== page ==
In premodern times, the primary judicial institution presided over by a judge, called a qadi or hakim, and empowered to adjudicate legal disputes in private (e.g., marriage, divorce, inheritance), civil (e.g., contracts and torts), and public (e.g., criminal activity) matters on the basis of the Islamic legal codes. In the earliest period, the qadi ruled in accordance with his own legal interpretations. But by the eleventh century, judicial discretion was essentially limited to choosing appropriate precedents. In traditional shariah courts the plaintiff and defendant represent themselves, without a jury. The qadi passes judgment on all evidence in accordance with strict rules of evidence and testimony meticulously laid out in the schools of law. He retains the right, however, to impugn the integrity of any witness and to refuse to admit that witness' testimony.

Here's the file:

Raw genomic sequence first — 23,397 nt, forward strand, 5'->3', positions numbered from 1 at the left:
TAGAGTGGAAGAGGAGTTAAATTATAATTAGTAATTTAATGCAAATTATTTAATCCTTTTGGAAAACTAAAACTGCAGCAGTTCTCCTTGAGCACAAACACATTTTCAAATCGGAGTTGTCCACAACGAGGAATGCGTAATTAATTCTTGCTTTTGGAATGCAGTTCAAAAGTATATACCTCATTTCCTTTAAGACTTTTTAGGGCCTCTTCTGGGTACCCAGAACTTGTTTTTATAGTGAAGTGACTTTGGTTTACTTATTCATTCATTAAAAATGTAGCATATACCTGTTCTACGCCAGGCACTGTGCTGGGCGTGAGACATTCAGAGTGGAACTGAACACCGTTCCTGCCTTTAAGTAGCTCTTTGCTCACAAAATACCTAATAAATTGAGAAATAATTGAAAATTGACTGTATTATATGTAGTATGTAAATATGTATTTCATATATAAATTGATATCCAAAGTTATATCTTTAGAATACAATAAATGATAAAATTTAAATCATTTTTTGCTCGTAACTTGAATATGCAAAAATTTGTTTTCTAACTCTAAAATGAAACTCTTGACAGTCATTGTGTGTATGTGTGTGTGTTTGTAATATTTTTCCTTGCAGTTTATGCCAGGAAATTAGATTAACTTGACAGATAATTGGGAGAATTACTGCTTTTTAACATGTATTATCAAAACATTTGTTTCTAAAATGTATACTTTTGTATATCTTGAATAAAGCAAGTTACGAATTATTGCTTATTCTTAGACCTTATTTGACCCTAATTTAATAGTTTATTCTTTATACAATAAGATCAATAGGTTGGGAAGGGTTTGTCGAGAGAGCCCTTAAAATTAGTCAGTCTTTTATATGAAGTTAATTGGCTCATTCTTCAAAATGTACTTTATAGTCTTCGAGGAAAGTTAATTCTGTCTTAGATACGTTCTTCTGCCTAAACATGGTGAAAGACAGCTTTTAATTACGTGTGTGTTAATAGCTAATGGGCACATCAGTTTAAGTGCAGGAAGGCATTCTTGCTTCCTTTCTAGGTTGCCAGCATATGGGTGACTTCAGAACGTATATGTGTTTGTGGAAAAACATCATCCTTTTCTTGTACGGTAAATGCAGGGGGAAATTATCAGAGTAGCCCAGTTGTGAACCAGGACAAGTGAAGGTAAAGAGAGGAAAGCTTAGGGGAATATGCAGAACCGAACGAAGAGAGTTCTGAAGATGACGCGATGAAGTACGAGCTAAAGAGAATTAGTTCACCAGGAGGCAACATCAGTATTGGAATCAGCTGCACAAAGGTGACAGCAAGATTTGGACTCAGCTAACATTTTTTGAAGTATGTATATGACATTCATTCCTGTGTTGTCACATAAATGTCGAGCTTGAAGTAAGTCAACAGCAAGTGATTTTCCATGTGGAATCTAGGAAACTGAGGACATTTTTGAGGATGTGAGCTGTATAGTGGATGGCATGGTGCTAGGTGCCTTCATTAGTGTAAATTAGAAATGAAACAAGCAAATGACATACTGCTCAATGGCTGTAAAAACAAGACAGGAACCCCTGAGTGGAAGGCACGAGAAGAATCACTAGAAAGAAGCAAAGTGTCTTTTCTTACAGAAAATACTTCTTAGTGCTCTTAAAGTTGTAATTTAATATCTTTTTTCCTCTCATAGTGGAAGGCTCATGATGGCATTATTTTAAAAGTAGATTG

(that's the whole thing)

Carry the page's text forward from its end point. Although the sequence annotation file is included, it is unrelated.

The nineteenth century witnessed a number of far-reaching changes for shariah courts, as Muslim lands came under the direct rule of the European powers and the influence of European legal codes and concepts. There was concern over the hostility of Muslim jurists toward the admission of circumstantial evidence (insisting instead on the testimony of eyewitnesses), for example, and the unequal treatment of non-Muslims. Massive social, economic, demographic, and political changes in the modern era also pressured the traditional legal system. As a result, under the Ottomans and then the colonial powers, many issues were removed from the jurisdiction of the shariah courts and placed under that of special foreign tribunals, so-called mixed courts, and/or secular national courts. Shariah courts were left presiding only over cases of personal status (marriage, divorce, custody, and inheritance) and waqf (pious endowments). This trend continued in the twentieth century.